California TBI - Traumatic Brain Injury Attorneys
Moderate to Severe Traumatic Brain Injury
Those who sustain concussion, hemorrhage,
significant loss of consciousness, coma, and/or skull fractures are
typically diagnosed as having sustained a "moderate" to "severe"
traumatic brain injury.
this nature are generally detectable on CT, MRI, and other imaging
devices. In many instances, the patient´s very survival is an issue.
Brain swelling, contusion and edema are likely complications. In
virtually all cases, quality of life is a premier end goal.
The resulting impairments suffered by the "moderate" to "severe"
traumatic brain injury victim can generally be related to the original
insult, although in case after case insurance companies and their
lawyers contest these relationships. Physical consequences of
"moderate" to "severe" traumatic brain injury are diverse and vary from
patient to patient. They may include: paralysis, sensory losses,
decreased muscle control, including hemipareses, weakness, seizures,
sleep disorders, speech and eating disorders, as well as memory and
Individuals, while in coma, represent the “severe” end of traumatic brain injury. This is not to infer that one need be comatose to be classified as having sustained a “severe” traumatic brain injury, but comatose individuals have clearly sustained a “severe” traumatic brain injury irrespective of its potential transient nature.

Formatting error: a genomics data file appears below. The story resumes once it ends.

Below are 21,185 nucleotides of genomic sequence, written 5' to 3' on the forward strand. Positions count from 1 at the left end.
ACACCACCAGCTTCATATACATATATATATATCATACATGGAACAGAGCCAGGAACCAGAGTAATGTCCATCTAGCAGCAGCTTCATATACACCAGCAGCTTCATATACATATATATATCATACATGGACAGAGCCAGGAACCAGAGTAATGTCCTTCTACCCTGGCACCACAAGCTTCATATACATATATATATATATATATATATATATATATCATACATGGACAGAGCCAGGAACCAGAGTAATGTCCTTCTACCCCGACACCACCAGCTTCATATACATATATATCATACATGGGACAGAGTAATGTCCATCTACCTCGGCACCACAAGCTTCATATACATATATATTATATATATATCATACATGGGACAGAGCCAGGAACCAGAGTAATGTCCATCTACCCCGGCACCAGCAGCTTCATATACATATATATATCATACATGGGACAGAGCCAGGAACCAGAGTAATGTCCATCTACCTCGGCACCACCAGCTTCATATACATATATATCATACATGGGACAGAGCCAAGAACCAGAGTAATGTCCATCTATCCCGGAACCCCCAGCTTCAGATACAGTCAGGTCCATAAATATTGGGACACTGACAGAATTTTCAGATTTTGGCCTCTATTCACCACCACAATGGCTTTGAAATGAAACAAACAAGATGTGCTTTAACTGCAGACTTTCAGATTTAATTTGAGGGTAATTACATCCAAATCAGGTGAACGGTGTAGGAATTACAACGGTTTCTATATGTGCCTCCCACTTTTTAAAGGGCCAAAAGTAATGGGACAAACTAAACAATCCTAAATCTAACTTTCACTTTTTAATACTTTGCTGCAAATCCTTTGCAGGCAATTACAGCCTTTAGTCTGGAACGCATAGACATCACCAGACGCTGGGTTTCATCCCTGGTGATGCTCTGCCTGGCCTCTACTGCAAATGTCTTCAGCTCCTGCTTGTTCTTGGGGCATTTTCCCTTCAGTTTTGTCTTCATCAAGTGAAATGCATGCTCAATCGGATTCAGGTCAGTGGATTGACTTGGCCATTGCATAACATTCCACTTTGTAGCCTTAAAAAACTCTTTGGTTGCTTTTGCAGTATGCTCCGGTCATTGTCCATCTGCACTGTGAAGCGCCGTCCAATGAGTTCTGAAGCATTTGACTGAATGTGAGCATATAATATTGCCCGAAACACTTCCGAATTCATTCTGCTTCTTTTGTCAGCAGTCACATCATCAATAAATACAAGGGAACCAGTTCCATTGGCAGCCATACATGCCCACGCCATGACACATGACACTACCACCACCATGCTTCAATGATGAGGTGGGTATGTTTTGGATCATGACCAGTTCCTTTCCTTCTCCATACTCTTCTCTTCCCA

Family members of comatose patients are often times left with nothing
but hope, as health care professionals too, must wait as the human
recovery process begins. It is no less important for family members to
seek assistance from support groups during the recovery process.
A multi-disciplinary treatment and rehabilitative approach can be
justified in virtually all cases of “moderate” to “severe” traumatic
A. Moderate Traumatic Brain Injury
Statistically, between 8% - 10% of all traumatic
brain injuries are "moderate traumatic brain injuries". Certain
literature suggests that this percentage may be low, and that moderate
traumatic brain injury may be as high as 28% of all traumatic brain
can be utilized in order to determine and rate traumatic brain injury
severity. As indicated earlier when discussing mild traumatic brain
injury, estimates of severity of injury based on posttraumatic amnesia
duration (PTA), can be utilized. Where the posttraumatic amnesia lasts
between 1 hour and 24 hours, the injury rating is generally listed as
Neuro-imaging, including CT scan, MRI (functional as well as T-3 and other strength ratings, gradient echo and other software applications), SPECT scan and PET scans are often used as diagnostic tools for the purpose of rating moderate traumatic brain injury.
Another test commonly utilized to rate injury is that of the Glasgow Coma Scale (GCS).
While "coma" is listed in this test´s title, the test is actually used
to describe all post-traumatic states of altered consciousness from
mild to deep coma. In evaluating injury severity, a GCS range of 9 to
12 is moderate. (Note also that a GCS range of 3 to 8 is considered
severe, while a range of 13 to 15 is considered mild. Where a patient
is without ability to obey commands, without ability to spontaneously
open eyes, and without ability of comprehensible speech, with a GCS
equal to or less than eight, coma has been defined.)
The length of a coma or unconsciousness is yet